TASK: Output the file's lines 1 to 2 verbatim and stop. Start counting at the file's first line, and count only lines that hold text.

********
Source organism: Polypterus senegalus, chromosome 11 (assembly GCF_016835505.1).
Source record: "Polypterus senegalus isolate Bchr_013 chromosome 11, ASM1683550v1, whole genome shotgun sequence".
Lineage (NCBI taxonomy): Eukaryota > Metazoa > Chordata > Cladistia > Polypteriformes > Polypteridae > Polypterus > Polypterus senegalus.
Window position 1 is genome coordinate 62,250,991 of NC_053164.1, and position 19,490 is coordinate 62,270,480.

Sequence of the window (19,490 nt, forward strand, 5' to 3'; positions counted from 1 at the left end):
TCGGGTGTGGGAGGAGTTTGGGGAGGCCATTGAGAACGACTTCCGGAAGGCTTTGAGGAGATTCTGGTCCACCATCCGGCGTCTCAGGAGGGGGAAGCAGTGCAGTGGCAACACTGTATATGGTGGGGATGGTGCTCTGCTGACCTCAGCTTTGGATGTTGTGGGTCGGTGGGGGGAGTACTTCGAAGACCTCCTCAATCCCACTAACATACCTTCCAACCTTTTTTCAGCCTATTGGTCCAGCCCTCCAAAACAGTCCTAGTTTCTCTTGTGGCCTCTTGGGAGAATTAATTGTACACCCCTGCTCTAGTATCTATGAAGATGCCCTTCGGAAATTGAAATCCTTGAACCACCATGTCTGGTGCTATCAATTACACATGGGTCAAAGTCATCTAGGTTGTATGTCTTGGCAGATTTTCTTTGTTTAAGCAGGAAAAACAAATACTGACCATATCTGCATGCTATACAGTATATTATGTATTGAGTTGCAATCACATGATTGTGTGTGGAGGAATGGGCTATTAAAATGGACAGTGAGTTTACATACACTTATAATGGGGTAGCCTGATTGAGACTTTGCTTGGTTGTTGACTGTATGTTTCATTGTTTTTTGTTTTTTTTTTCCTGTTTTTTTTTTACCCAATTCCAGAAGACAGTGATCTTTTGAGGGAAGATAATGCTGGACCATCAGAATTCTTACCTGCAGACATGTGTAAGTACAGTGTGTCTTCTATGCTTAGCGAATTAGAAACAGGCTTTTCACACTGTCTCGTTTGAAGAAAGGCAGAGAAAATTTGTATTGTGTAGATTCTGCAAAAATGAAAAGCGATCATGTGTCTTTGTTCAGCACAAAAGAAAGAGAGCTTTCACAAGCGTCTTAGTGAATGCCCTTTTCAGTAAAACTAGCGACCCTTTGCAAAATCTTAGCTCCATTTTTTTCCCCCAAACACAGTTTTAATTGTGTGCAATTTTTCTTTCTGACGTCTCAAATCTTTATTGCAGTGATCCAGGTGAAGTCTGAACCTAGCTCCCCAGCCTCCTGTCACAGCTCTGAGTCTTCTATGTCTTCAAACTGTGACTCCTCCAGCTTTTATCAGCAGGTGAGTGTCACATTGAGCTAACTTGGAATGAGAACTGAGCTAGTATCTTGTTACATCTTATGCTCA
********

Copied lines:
Source organism: Polypterus senegalus, chromosome 11 (assembly GCF_016835505.1).
Source record: "Polypterus senegalus isolate Bchr_013 chromosome 11, ASM1683550v1, whole genome shotgun sequence".